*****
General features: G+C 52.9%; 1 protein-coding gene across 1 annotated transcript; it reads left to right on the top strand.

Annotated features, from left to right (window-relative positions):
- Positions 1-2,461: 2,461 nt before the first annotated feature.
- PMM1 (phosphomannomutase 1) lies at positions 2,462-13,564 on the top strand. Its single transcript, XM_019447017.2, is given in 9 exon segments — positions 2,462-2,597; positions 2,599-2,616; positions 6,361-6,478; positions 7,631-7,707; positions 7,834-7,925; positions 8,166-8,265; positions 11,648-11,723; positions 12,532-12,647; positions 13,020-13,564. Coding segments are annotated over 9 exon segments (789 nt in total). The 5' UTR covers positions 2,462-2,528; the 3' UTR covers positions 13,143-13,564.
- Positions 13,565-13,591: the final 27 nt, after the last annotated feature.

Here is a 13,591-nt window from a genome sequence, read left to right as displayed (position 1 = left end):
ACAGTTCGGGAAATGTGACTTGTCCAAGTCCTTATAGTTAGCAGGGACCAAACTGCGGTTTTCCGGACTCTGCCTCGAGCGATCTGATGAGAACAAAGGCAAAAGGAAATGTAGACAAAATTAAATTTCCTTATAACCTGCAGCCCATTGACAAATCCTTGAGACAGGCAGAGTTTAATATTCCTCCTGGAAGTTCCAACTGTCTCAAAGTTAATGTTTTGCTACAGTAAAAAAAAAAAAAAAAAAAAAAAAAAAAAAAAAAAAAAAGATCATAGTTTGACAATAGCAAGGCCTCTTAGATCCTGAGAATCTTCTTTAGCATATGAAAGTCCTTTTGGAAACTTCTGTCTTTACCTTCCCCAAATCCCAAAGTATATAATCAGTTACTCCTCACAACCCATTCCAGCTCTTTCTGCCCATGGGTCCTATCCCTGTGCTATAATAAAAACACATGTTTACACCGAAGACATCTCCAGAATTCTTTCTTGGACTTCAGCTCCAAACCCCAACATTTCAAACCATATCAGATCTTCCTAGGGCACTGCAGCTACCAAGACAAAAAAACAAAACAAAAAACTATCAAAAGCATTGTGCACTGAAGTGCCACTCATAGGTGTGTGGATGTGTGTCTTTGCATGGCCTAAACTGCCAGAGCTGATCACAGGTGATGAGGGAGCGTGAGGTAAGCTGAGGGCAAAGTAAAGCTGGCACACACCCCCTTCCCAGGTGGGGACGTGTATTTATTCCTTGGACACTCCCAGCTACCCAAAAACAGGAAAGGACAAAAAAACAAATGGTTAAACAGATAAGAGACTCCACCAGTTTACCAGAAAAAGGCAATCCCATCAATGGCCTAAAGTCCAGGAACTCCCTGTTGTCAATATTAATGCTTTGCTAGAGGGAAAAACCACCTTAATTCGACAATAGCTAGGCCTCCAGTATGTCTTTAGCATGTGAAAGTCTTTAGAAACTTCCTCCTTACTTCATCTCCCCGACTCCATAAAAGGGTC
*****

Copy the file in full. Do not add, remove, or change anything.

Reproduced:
General features: G+C 52.9%; 1 protein-coding gene across 1 annotated transcript; it reads left to right on the top strand.

Annotated features, from left to right (window-relative positions):
- Positions 1-2,461: 2,461 nt before the first annotated feature.
- PMM1 (phosphomannomutase 1) lies at positions 2,462-13,564 on the top strand. Its single transcript, XM_019447017.2, is given in 9 exon segments — positions 2,462-2,597; positions 2,599-2,616; positions 6,361-6,478; positions 7,631-7,707; positions 7,834-7,925; positions 8,166-8,265; positions 11,648-11,723; positions 12,532-12,647; positions 13,020-13,564. Coding segments are annotated over 9 exon segments (789 nt in total). The 5' UTR covers positions 2,462-2,528; the 3' UTR covers positions 13,143-13,564.
- Positions 13,565-13,591: the final 27 nt, after the last annotated feature.

Here is a 13,591-nt window from a genome sequence, read left to right as displayed (position 1 = left end):
ACAGTTCGGGAAATGTGACTTGTCCAAGTCCTTATAGTTAGCAGGGACCAAACTGCGGTTTTCCGGACTCTGCCTCGAGCGATCTGATGAGAACAAAGGCAAAAGGAAATGTAGACAAAATTAAATTTCCTTATAACCTGCAGCCCATTGACAAATCCTTGAGACAGGCAGAGTTTAATATTCCTCCTGGAAGTTCCAACTGTCTCAAAGTTAATGTTTTGCTACAGTAAAAAAAAAAAAAAAAAAAAAAAAAAAAAAAAAAAAAAAGATCATAGTTTGACAATAGCAAGGCCTCTTAGATCCTGAGAATCTTCTTTAGCATATGAAAGTCCTTTTGGAAACTTCTGTCTTTACCTTCCCCAAATCCCAAAGTATATAATCAGTTACTCCTCACAACCCATTCCAGCTCTTTCTGCCCATGGGTCCTATCCCTGTGCTATAATAAAAACACATGTTTACACCGAAGACATCTCCAGAATTCTTTCTTGGACTTCAGCTCCAAACCCCAACATTTCAAACCATATCAGATCTTCCTAGGGCACTGCAGCTACCAAGACAAAAAAACAAAACAAAAAACTATCAAAAGCATTGTGCACTGAAGTGCCACTCATAGGTGTGTGGATGTGTGTCTTTGCATGGCCTAAACTGCCAGAGCTGATCACAGGTGATGAGGGAGCGTGAGGTAAGCTGAGGGCAAAGTAAAGCTGGCACACACCCCCTTCCCAGGTGGGGACGTGTATTTATTCCTTGGACACTCCCAGCTACCCAAAAACAGGAAAGGACAAAAAAACAAATGGTTAAACAGATAAGAGACTCCACCAGTTTACCAGAAAAAGGCAATCCCATCAATGGCCTAAAGTCCAGGAACTCCCTGTTGTCAATATTAATGCTTTGCTAGAGGGAAAAACCACCTTAATTCGACAATAGCTAGGCCTCCAGTATGTCTTTAGCATGTGAAAGTCTTTAGAAACTTCCTCCTTACTTCATCTCCCCGACTCCATAAAAGGGTC